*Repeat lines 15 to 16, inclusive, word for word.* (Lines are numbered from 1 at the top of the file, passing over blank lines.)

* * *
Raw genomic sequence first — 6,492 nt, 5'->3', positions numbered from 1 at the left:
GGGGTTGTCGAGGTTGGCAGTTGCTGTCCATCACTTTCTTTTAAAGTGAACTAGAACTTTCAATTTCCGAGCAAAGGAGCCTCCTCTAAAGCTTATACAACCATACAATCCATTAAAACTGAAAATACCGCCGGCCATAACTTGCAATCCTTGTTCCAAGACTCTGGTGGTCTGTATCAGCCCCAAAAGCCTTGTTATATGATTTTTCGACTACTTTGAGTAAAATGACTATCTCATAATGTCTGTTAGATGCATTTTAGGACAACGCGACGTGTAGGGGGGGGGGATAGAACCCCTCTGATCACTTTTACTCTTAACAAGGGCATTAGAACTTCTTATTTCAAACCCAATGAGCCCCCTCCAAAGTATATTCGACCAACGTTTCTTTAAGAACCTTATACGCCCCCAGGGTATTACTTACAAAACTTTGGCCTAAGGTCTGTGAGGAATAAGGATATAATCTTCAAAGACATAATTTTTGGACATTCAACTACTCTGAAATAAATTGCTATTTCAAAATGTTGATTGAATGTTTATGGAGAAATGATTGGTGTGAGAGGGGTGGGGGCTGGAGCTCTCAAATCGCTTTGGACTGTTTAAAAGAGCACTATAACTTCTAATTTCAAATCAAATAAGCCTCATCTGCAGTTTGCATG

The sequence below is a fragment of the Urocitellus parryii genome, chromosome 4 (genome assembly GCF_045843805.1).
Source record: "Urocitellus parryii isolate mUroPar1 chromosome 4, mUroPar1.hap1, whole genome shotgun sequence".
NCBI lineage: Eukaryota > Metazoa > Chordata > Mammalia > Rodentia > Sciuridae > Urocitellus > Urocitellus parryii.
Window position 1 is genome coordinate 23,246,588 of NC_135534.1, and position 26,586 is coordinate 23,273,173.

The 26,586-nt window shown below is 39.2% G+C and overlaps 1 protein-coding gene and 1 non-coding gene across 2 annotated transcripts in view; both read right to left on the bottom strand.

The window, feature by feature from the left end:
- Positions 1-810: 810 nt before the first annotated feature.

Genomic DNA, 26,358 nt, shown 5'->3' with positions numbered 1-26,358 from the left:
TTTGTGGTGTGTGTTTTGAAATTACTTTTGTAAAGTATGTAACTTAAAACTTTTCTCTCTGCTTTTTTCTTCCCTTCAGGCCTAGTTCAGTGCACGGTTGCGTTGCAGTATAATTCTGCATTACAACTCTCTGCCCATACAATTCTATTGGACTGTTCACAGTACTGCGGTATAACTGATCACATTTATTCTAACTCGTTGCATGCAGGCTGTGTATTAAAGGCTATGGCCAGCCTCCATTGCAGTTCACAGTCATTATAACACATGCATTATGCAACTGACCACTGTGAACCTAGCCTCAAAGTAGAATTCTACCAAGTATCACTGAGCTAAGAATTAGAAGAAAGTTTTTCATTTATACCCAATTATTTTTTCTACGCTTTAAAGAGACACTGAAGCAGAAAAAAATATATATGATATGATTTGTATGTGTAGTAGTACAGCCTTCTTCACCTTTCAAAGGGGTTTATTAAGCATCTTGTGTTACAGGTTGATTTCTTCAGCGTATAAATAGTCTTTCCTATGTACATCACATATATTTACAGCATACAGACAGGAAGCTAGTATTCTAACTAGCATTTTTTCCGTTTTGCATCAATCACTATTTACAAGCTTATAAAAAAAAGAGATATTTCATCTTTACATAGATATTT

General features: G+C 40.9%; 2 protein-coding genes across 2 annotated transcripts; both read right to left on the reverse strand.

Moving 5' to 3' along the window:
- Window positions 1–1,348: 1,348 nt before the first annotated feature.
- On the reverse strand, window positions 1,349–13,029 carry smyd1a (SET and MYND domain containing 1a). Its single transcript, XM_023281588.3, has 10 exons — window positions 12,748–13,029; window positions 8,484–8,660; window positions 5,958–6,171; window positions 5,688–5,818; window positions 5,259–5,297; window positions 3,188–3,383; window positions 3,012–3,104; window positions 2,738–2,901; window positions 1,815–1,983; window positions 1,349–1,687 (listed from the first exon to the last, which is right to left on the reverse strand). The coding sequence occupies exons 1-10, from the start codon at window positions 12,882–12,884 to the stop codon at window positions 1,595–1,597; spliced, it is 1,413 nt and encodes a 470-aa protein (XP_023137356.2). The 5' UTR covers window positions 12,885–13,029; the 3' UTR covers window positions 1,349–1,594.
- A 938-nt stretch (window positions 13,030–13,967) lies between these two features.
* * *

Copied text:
- On the reverse strand, window positions 1,349–13,029 carry smyd1a (SET and MYND domain containing 1a). Its single transcript, XM_023281588.3, has 10 exons — window positions 12,748–13,029; window positions 8,484–8,660; window positions 5,958–6,171; window positions 5,688–5,818; window positions 5,259–5,297; window positions 3,188–3,383; window positions 3,012–3,104; window positions 2,738–2,901; window positions 1,815–1,983; window positions 1,349–1,687 (listed from the first exon to the last, which is right to left on the reverse strand). The coding sequence occupies exons 1-10, from the start codon at window positions 12,882–12,884 to the stop codon at window positions 1,595–1,597; spliced, it is 1,413 nt and encodes a 470-aa protein (XP_023137356.2). The 5' UTR covers window positions 12,885–13,029; the 3' UTR covers window positions 1,349–1,594.
- A 938-nt stretch (window positions 13,030–13,967) lies between these two features.